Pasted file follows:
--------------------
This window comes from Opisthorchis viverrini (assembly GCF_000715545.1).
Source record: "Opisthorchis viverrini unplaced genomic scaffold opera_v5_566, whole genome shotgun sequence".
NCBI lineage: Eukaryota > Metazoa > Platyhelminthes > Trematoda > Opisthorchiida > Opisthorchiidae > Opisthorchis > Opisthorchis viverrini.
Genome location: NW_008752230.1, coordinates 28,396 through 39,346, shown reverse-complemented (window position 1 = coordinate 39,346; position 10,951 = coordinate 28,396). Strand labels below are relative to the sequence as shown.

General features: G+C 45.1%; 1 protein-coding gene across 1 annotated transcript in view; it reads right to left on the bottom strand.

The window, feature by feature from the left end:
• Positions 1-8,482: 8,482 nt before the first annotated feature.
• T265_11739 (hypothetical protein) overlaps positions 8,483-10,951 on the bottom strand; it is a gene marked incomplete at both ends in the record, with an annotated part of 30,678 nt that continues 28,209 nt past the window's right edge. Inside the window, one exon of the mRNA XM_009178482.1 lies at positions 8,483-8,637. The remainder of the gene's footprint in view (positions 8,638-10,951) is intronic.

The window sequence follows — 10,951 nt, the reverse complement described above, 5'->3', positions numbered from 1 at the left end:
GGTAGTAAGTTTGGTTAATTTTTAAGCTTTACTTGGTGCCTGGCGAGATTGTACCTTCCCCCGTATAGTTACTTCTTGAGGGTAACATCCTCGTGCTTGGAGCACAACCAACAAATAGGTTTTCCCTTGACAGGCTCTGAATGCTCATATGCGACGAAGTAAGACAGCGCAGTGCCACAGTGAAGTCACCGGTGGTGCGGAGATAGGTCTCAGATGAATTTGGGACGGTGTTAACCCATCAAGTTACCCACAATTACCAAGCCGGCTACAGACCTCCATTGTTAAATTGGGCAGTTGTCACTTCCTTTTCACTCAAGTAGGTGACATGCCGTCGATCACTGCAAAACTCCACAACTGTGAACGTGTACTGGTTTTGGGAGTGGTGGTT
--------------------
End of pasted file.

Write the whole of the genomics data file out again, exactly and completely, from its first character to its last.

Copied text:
This window comes from Opisthorchis viverrini (assembly GCF_000715545.1).
Source record: "Opisthorchis viverrini unplaced genomic scaffold opera_v5_566, whole genome shotgun sequence".
NCBI lineage: Eukaryota > Metazoa > Platyhelminthes > Trematoda > Opisthorchiida > Opisthorchiidae > Opisthorchis > Opisthorchis viverrini.
Genome location: NW_008752230.1, coordinates 28,396 through 39,346, shown reverse-complemented (window position 1 = coordinate 39,346; position 10,951 = coordinate 28,396). Strand labels below are relative to the sequence as shown.

General features: G+C 45.1%; 1 protein-coding gene across 1 annotated transcript in view; it reads right to left on the bottom strand.

The window, feature by feature from the left end:
• Positions 1-8,482: 8,482 nt before the first annotated feature.
• T265_11739 (hypothetical protein) overlaps positions 8,483-10,951 on the bottom strand; it is a gene marked incomplete at both ends in the record, with an annotated part of 30,678 nt that continues 28,209 nt past the window's right edge. Inside the window, one exon of the mRNA XM_009178482.1 lies at positions 8,483-8,637. The remainder of the gene's footprint in view (positions 8,638-10,951) is intronic.

The window sequence follows — 10,951 nt, the reverse complement described above, 5'->3', positions numbered from 1 at the left end:
GGTAGTAAGTTTGGTTAATTTTTAAGCTTTACTTGGTGCCTGGCGAGATTGTACCTTCCCCCGTATAGTTACTTCTTGAGGGTAACATCCTCGTGCTTGGAGCACAACCAACAAATAGGTTTTCCCTTGACAGGCTCTGAATGCTCATATGCGACGAAGTAAGACAGCGCAGTGCCACAGTGAAGTCACCGGTGGTGCGGAGATAGGTCTCAGATGAATTTGGGACGGTGTTAACCCATCAAGTTACCCACAATTACCAAGCCGGCTACAGACCTCCATTGTTAAATTGGGCAGTTGTCACTTCCTTTTCACTCAAGTAGGTGACATGCCGTCGATCACTGCAAAACTCCACAACTGTGAACGTGTACTGGTTTTGGGAGTGGTGGTT